Chris TolhurstSeptember 17, 2011 –>
The Baillieu government is yet to deliver the bulk of its planning strategy.
There might be little difference between the Brumby and Baillieu planning regimes.
It’s 10 months since the Baillieu government took power in Victoria promising a community-friendly and less combative approach to urban planning.
However, the new government is yet to flesh out much of the detail of its planning strategy and offer a big-picture policy to replace the previous state government’s controversial Melbourne 2030 plan.
There might end up being little discernible difference between the Brumby and Baillieu planning regimes in any case.Advertisement: Story continues below
Although the new government has been careful to publicly stress the role of local government, neither Premier Ted Baillieu nor his planning minister, Matthew Guy, has shown any desire to return planning control powers to councils.
”If Labor in Victoria was the captive of developers, then the Baillieu government is likely to be equally or more so,” says Terry Burke, the head of housing studies at Swinburne University. ”So the new state government wouldn’t want to hand back more power to local government.”
The Baillieu government is keen to keep Melbourne’s suburbs low-rise, however. Within days of the election win last November, Mr Guy dumped Labor’s planning law facilitating higher-density redevelopment (more than three storeys) along major tram routes.
In opposition, the planning minister warned that Melbourne risked becoming dysfunctional and losing its character permanently unless the brakes were applied to suburban apartment construction.
Mr Guy’s new metropolitan planning strategy is to be informed by ”the most recent information on issues such as population growth and housing capacity”, according to the Department of Planning and Community Development.
However, it could be 18 months before this planning model is operational. This has left the planning framework in something of a limbo. Councillors say the Victorian Civil and Administrative Tribunal (VCAT) continues to base its planning appeal rulings on Melbourne 2030 (which in 2008 was rebranded Melbourne@5 Million) rather than on the strategic imperatives of the new government.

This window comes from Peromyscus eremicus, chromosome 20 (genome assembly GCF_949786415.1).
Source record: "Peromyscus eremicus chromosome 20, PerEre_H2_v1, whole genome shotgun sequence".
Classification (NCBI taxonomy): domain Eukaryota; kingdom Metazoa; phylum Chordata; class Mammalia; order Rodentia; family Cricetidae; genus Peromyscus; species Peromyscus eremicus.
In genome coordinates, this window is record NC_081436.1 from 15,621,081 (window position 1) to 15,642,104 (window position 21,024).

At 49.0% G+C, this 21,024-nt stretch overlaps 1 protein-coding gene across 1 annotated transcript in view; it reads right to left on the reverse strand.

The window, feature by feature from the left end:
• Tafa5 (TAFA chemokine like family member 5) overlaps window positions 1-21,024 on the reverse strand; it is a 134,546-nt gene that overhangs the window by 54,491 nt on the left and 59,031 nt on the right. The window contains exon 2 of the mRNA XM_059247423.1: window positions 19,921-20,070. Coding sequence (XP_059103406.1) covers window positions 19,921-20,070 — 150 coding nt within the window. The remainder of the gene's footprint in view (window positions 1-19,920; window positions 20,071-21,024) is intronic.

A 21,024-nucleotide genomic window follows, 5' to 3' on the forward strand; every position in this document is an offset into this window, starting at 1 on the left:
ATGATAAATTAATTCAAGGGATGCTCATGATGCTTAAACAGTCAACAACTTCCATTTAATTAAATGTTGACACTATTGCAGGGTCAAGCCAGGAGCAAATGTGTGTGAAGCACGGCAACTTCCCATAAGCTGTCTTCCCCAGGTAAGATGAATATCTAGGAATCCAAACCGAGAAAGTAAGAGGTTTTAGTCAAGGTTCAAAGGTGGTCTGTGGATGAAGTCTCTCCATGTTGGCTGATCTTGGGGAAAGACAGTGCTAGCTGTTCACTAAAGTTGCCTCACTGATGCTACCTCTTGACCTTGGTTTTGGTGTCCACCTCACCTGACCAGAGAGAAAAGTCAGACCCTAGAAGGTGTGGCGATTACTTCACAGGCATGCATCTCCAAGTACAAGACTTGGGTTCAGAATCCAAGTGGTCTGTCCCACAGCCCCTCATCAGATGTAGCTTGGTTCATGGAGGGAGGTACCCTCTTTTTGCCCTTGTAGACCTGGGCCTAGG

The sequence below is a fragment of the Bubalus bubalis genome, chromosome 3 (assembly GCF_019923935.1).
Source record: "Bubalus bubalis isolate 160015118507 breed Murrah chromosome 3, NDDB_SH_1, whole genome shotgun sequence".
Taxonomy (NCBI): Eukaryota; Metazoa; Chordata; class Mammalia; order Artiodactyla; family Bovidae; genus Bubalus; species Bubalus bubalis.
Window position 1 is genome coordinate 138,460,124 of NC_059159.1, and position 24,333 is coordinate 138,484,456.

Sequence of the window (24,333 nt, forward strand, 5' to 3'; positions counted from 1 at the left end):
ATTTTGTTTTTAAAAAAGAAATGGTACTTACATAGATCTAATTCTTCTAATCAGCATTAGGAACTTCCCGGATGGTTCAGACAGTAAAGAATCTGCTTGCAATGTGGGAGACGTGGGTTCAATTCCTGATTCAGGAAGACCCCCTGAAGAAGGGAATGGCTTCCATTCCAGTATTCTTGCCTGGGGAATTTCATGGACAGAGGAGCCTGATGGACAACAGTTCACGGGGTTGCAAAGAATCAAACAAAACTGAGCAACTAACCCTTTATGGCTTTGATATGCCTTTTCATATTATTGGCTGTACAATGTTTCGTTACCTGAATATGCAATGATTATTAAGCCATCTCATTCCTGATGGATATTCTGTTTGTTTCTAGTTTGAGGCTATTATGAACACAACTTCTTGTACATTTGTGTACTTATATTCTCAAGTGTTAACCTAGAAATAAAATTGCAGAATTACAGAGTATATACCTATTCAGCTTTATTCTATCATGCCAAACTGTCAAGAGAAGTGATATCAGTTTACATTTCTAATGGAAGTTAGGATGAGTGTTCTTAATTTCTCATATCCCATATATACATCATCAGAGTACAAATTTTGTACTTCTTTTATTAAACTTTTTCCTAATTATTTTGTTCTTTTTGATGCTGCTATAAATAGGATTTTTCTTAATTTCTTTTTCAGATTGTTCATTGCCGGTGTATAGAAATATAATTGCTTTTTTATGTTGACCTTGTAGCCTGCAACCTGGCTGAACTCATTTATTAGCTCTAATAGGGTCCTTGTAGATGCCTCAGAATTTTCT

Mr Guy is also drawing flak from councillors who claim Spring Street is being disingenuous in its consultation processes.
City of Boroondara councillor and former mayor Jack Wegman says serving councillors have been unreasonably excluded from an advisory committee, established by Mr Guy in July, to review the planning system.
Members of this committee include planning consultant Geoff Underwood; lawyer Tony Montebello; and Jane Nathan, a consulting adviser to councils who was the mayor of Hawthorn 20 years ago. Mr Guy hasn’t seen fit to include a serving councillor or mayor on this powerful committee.
”It is an egregious example of insensitivity on the government’s part,” Cr Wegman says.
”Where is the local community representation? How can you have a body reviewing the law that excludes those who are most affected by that law?”
Urban planning is always a problematic area for governments. The Bracks and Brumby Labor administrations were criticised for getting too close to developers and for using VCAT to ride roughshod over the interests of communities.
In an earlier era, the coalition Hamer and Thompson governments were electorally damaged by the land deals of the late-1970s and early-1980s.
Dr Burke says there has been constant to-ing and fro-ing between state and local government over planning powers for more than 50 years.
”In the 1960s, we got the six-pack blocks of flats around the inner suburbs,” he says. ”This was a function of removing planning control from the local government in the 1950s”
“Each time a state government relaxes the planning laws to create more development opportunities you get the development sector abusing the process, which creates a backlash.”